Parkway High School senior shoots 17-point non-typical in Bossier Parish

Big buck measures 163 5/8 inches Boone and Crockett


January 02 at 10:00 am  | Mobile Reader | Pring this storyPrint 

Hunter Knowles poses with the 17-point non-typical buck he shot in Bossier Parish on Nov. 26. The big buck green scored 163 5/8 inches Boone and Crockett.
Photo submitted by Hunter Knowles
Hunter Knowles poses with the 17-point non-typical buck he shot in Bossier Parish on Nov. 26. The big buck green scored 163 5/8 inches Boone and Crockett.

After he knocked down his first-ever buck, Hunter Knowles got some good advice from his dad. 

The 18-year-old shot a small 6-pointer on private land in Bossier Parish on Nov. 23, ending a string of three does he had killed since he started hunting about age 12.

“He said, ‘Alright, you killed your first buck now. Don’t shoot anything unless it’s a wall-hanger,’” Knowles recalled

Hunting in the same box stand just three days later during the Thanksgiving holidays, the Parkway High School senior took that advice to heart when a 17-point non-typical brute stepped out of the woods about 5 p.m.

“He walked out and he stopped about halfway between the woods and the shooting lane,” he said. “When he turned his head, I saw nothing but a lot of rack and a drop tine.”

Fortunately, he fired his .30-06 before he had too much time to think about how the big buck would look on his wall. 

“When I saw him and he looked at me, I picked up my gun and put the cross hairs on him and I shot, so I wasn’t shaking,” Knowles said. “But after that first shot when he dropped, all the adrenaline came through, like ‘You really just dropped that big deer.’”

The buck fell on the spot about 180 yards away, but continued trying to get up and head back into the woods. Knowles fired twice more before the big buck finally stopped moving.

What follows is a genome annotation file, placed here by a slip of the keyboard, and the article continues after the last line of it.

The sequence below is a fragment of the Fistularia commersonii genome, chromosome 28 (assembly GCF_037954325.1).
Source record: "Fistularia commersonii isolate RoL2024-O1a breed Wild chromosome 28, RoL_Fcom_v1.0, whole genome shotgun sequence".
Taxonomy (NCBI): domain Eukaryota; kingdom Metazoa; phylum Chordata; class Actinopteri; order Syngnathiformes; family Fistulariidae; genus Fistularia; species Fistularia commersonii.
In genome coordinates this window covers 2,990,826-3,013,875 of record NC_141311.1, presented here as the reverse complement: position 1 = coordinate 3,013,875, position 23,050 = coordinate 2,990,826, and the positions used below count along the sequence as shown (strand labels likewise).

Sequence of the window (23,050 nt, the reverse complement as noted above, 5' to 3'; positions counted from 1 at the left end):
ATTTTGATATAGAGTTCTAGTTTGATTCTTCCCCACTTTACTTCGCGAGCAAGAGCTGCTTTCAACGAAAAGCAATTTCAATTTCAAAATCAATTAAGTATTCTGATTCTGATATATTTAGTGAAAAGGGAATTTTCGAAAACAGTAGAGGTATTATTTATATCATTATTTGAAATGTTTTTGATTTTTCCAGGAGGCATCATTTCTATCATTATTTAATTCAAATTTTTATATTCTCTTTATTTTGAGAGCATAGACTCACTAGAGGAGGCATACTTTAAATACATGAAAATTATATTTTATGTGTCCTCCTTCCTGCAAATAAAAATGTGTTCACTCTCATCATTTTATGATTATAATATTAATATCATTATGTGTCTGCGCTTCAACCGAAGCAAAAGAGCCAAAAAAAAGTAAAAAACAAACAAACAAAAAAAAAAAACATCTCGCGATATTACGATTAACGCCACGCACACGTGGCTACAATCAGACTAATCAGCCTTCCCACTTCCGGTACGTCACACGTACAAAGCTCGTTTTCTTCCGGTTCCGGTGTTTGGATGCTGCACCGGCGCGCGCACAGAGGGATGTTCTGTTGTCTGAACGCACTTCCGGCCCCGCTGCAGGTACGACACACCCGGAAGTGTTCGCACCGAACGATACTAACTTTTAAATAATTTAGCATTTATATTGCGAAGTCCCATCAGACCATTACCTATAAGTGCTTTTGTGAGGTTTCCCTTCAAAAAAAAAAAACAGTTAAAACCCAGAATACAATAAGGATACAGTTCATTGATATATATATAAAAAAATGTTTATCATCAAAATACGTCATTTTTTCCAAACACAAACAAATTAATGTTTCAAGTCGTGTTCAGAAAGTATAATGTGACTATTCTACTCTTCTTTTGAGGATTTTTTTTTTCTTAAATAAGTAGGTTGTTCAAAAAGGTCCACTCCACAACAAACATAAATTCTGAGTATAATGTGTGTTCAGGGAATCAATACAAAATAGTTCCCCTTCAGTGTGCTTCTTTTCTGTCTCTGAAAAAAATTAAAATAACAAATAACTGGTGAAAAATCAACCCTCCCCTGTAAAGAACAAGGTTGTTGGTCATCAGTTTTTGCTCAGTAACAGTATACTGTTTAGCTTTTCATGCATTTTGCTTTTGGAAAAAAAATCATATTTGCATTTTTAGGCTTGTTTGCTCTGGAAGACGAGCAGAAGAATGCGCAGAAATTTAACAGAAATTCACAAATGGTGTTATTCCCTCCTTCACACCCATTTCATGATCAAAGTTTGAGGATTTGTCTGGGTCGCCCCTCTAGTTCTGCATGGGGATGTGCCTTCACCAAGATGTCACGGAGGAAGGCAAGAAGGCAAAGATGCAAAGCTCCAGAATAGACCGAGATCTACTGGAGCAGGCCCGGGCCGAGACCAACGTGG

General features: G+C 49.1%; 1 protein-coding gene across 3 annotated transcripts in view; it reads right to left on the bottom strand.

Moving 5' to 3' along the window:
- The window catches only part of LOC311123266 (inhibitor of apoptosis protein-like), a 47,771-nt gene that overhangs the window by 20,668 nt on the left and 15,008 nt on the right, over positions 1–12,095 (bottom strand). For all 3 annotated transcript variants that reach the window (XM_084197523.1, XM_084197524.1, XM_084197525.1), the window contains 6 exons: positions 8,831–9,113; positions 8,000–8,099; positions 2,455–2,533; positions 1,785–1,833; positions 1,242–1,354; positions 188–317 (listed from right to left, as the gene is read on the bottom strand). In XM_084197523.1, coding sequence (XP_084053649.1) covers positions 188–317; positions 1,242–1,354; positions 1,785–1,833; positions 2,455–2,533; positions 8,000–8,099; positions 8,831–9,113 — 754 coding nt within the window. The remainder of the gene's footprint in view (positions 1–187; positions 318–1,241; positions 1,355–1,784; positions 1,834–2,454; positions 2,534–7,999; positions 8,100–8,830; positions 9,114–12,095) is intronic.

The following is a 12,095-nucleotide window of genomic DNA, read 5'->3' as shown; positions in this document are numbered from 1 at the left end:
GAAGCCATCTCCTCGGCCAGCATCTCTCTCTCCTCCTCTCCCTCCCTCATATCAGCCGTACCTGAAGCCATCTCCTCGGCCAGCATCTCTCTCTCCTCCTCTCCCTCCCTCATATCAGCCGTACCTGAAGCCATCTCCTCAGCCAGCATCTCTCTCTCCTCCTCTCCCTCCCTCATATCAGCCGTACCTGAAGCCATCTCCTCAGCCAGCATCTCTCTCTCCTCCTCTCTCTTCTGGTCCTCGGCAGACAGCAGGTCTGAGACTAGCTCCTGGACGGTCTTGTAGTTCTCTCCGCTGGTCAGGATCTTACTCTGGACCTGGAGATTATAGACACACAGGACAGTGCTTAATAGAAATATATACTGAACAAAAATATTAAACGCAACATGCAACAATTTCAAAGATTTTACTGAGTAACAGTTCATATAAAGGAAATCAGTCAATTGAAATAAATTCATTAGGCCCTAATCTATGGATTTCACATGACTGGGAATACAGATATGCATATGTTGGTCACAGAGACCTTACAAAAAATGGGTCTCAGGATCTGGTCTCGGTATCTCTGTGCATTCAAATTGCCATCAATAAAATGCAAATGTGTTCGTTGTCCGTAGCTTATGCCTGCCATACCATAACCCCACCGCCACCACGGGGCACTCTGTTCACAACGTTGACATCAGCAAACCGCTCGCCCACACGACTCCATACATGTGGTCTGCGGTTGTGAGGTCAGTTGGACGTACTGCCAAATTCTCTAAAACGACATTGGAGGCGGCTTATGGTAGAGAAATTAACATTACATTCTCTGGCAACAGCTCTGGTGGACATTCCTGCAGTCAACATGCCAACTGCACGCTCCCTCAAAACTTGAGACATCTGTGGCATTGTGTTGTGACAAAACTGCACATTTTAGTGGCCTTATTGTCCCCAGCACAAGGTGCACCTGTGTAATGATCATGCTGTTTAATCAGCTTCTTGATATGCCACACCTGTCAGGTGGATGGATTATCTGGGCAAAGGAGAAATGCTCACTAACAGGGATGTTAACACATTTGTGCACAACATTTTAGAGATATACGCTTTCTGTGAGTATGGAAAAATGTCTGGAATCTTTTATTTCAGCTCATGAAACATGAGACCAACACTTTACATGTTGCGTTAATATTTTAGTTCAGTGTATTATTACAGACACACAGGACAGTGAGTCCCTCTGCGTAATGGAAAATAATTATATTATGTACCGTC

“I was shaking and excited, and I didn’t even know if those other two bullets even hit it,” he said.

He got his answer as he approached the buck, which turned out to still be very much alive. He called his dad on his cell phone as he watched the deer for about 15 minutes from only 10 yards away. 

“I said, ‘Dad, this thing is about to get up and run.’ He said, ‘No, don’t shoot. Trust me, just let it die,’ and he started heading out there,” Knowles said.

But right after he hung up, the buck got up on all fours and took a couple of steps. Knowles didn’t want to take any chances, so he shot him again in the chest, finally taking him down.

“I know it sounds like overkill, but that deer was just too big to let go,” he said.

Indeed it was.

The big buck weighed in about 230 pounds, with 17 non-typical points and a drop tine on his right side. He had a 24-inch inside spread, and green scored 163 5/8 inches Boone and Crockett.

“You see some little bodies with big racks and some big bodies and small racks, then you see small racks and small bodies,” he said. “This one was big all the way around. He had a big body, a big rack and a thick neck.

“Everything about it was just big.”

Before that final kill shot, he texted his dad, Wendell Knowles, to let him know that he had, in fact, shot a real wall-hanger.

“I told him to get ready to spend about $400,” Knowles said with a laugh. “He said, ‘You got a big one?’ I said, ‘Oh yeah.’”

When he picked his dad up in the UTV to go retrieve the buck, his father asked him how big he thought it was.

“I told him I hadn’t even counted, but I thought it was 17 or 18,” Knowles said. “He said, ‘Hunter, there’s no way.’ I said, ‘Dad, I swear. Wait ‘til you see it.’

“He was almost more pumped than I was.”

Don't forget to enter photos of your bucks in the Nikon Big Buck Photo Contest to be eligible for monthly giveaways and the random drawing for Nikon Monarch binoculars at the end of the contest.

Read other stories about big bucks killed this season by clicking here.




View other articles written Patrick Bonin